Project description:The unique neuroanatomical underpinnings of internalizing symptoms and impulsivity during childhood are not well understood. In this study, we examined associations of brain structure with anxiety, depression, and impulsivity in children and adolescents. Participants were 7- to 21-year-olds (N?=?328) from the Pediatric Imaging, Neurocognition, and Genetics (PING) study who completed high-resolution, 3-Tesla, T1-weighted MRI and self-report measures of anxiety, depression, and/or impulsivity. Cortical thickness and surface area were examined across cortical regions-of-interest (ROIs), and exploratory whole-brain analyses were also conducted. Gray matter volume (GMV) was examined in subcortical ROIs. When considered separately, higher depressive symptoms and impulsivity were each significantly associated with reduced cortical thickness in ventromedial PFC/medial OFC, but when considered simultaneously, only depressive symptoms remained significant. Higher impulsivity, but not depressive symptoms, was associated with reduced cortical thickness in the frontal pole, rostral middle frontal gyrus, and pars orbitalis. No differences were found for regional surface area. Higher depressive symptoms, but not impulsivity, were significantly associated with smaller hippocampal GMV and larger pallidal GMV. There were no significant associations between anxiety symptoms and brain structure. Depressive symptoms and impulsivity may be linked with cortical thinning in overlapping and distinct regions during childhood and adolescence.
Project description:Although oxytocin (OXT) plays an important role in secure attachment formation with a primary caregiver, which is impaired in many children with childhood maltreatment (CM), epigenetic regulation in response to CM is a key factor in brain development during childhood. To address this issue, we first investigated differences in salivary DNA methylation of the oxytocin receptor (OXTR) between CM and Non-CM groups of Japanese children (CM: n?=?44; Non-CM: n?=?41) and its impact on brain structures in subgroup analysis using brain imaging and full clinical data (CM: n?=?24; Non-CM: n?=?31). As a result, we observed that the CM group showed higher CpG 5,6 methylation than did the Non-CM group and confirmed negative correlations of gray matter volume (GMV) in the left orbitofrontal cortex (OFC) with CpG 5,6 methylation. In addition, the CM group showed significantly lower GMV in the left OFC than did the Non-CM group. Furthermore, as a result of examining the relationship between GMV in the left OFC and psychiatric symptoms in CM, we observed a negative association with insecure attachment style and also confirmed the mediation effect of left-OFC GMV reduction on the relationship between OXTR methylation and insecure attachment style. These results suggest that any modulation of the oxytocin signaling pathway induced by OXTR hypermethylation at CpG 5,6 leads to atypical development of the left OFC, resulting in distorted attachment formation in children with CM.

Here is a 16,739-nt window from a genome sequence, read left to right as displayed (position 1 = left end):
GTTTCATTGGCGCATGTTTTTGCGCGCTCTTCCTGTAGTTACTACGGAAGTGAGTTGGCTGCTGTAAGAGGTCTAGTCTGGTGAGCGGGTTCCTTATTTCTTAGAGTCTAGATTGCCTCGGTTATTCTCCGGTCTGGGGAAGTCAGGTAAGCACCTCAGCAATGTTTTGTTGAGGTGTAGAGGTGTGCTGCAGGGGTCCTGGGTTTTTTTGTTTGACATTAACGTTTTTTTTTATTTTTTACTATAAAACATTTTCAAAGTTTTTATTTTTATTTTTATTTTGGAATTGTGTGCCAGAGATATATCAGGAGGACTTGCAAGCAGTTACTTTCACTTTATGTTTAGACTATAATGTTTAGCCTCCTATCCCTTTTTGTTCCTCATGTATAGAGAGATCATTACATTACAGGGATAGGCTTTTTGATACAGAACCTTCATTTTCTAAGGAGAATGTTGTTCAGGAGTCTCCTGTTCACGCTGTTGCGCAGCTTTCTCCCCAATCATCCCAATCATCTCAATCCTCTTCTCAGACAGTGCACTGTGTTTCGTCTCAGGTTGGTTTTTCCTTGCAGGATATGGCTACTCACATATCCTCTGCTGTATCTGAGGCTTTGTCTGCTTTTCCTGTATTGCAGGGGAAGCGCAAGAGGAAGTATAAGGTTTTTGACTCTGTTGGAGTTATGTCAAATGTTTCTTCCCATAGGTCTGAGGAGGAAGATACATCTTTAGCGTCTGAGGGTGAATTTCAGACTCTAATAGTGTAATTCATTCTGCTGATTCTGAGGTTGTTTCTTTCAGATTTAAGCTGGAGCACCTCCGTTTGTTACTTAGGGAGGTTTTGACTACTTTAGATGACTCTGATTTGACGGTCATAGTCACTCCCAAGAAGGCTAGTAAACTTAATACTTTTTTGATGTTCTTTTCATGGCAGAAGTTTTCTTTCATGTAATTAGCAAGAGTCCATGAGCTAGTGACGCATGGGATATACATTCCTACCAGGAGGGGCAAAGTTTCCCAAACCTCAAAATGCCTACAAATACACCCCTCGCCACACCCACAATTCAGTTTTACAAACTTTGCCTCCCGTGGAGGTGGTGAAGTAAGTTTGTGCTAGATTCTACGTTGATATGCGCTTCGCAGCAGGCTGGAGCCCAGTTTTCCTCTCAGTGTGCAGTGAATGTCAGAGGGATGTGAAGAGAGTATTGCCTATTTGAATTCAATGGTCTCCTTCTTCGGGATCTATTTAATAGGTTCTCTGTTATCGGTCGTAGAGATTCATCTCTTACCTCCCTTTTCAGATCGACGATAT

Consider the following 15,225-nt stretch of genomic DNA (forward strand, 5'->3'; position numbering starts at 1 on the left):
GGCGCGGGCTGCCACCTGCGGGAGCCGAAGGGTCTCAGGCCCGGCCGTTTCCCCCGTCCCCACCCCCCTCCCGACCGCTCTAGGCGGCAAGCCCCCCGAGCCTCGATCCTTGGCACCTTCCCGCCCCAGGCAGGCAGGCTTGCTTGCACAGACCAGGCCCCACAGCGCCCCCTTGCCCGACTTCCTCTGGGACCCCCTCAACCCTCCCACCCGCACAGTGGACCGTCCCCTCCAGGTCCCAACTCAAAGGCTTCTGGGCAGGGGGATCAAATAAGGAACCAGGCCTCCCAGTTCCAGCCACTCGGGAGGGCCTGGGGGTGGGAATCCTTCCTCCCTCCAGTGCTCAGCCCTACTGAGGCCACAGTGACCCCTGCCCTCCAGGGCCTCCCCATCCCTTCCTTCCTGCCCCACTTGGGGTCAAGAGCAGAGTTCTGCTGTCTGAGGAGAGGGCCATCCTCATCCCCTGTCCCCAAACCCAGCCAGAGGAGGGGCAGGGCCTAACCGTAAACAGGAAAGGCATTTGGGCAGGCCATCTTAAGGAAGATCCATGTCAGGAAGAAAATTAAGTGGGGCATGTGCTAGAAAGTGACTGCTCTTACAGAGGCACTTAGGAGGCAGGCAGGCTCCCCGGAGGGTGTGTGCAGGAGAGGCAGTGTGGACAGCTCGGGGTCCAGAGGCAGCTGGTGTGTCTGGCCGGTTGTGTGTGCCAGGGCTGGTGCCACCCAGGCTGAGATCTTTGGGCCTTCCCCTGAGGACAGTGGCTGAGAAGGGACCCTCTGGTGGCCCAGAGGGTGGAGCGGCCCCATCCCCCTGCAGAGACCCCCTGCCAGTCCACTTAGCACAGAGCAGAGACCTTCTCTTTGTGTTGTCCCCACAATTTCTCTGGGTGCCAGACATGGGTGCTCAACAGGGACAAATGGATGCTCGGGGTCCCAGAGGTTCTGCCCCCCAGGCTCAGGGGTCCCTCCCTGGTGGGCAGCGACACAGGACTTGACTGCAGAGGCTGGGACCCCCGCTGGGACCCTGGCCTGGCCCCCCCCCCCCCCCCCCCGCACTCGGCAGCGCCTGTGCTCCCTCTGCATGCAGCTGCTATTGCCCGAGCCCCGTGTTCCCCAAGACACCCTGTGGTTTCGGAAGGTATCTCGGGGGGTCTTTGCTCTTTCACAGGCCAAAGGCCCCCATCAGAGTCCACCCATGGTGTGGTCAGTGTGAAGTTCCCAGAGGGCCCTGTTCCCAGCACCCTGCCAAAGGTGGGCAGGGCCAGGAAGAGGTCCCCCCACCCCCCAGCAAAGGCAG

Project description:The phenotype and genotype of antisocial behavior among females are different from those among males. Previous studies have documented structural brain alterations in males with antisocial behavior, yet little is known about the neural correlates of female antisocial behavior. The present study examined young women who had presented conduct disorder (CDW) prior to age 15 to determine whether brain abnormalities are present in adulthood and whether the observed abnormalities are associated with comorbid disorders or maltreatment that typically characterize this population. Using magnetic resonance imaging and voxel-based morphometry, we compared gray matter volumes (GMV) of 31 women who presented CD by midadolescence and 25 healthy women (HW), age, on average, 23 years. Participants completed structured, validated interviews to diagnose mental disorders, and validated questionnaires to document physical and sexual abuse. Relative to HW, CDW presented increased GMV in the left superior temporal gyrus that was associated with past alcohol and drug dependence, current use of alcohol and drugs, and current anxiety and depression symptoms and maltreatment. Additionally, CDW displayed reduced GMV in lingual gyrus, hippocampus, and anterior cingulate cortex that was associated with past comorbid disorders, current alcohol and drugs use, current anxiety and depression symptoms, and maltreatment. The CDW also presented reduced total GMV that was associated with past comorbid disorders and current anxiety/depression symptoms. Alterations of brain structure were observed among young adult females with prior CD, relative to HW, all of which were associated with internalizing and externalizing disorders and maltreatment that typically accompany CD.
Project description:Background: Symptoms of anxiety are present not only in panic disorder or other anxiety disorders, but are highly prevalent in the general population. Despite increasing biological research on anxiety disorders, there is little research on understanding subclinical or sub-threshold symptoms relating to anxiety in non-clinical community samples, which could give clues to factors relating to resilience or compensatory changes. Aims:This study focused on brain structural correlates of subclinical anxiety/agoraphobia symptoms from a multi-center imaging study. Methods: We obtained high-resolution structural T1 MRI scans of 409 healthy young participants and used the CAT12 toolbox for voxel-based morphometry (VBM) analysis. Subjects provided self-ratings of anxiety using the SCL-90-R, from which we used the phobia subscale, covering anxiety symptoms related to those of panic and agoraphobia spectrum. Results: We found significant (p < 0.05, FDR-corrected) correlations (mostly positive) of cortical volume with symptom severity, including the right lingual gyrus and calcarine sulcus, as well as left calcarine sulcus, superior, middle, and inferior temporal gyri. Uncorrected exploratory analysis also revealed positive correlations with GMV in orbitofrontal cortex, precuneus, and insula. Conclusions: Our findings show brain structural associations of subclinical symptoms of anxiety, which overlap with those seen in panic disorder or agoraphobia. This is consistent with a dimensional model of anxiety, which is reflected not only functionally but also on the structural level.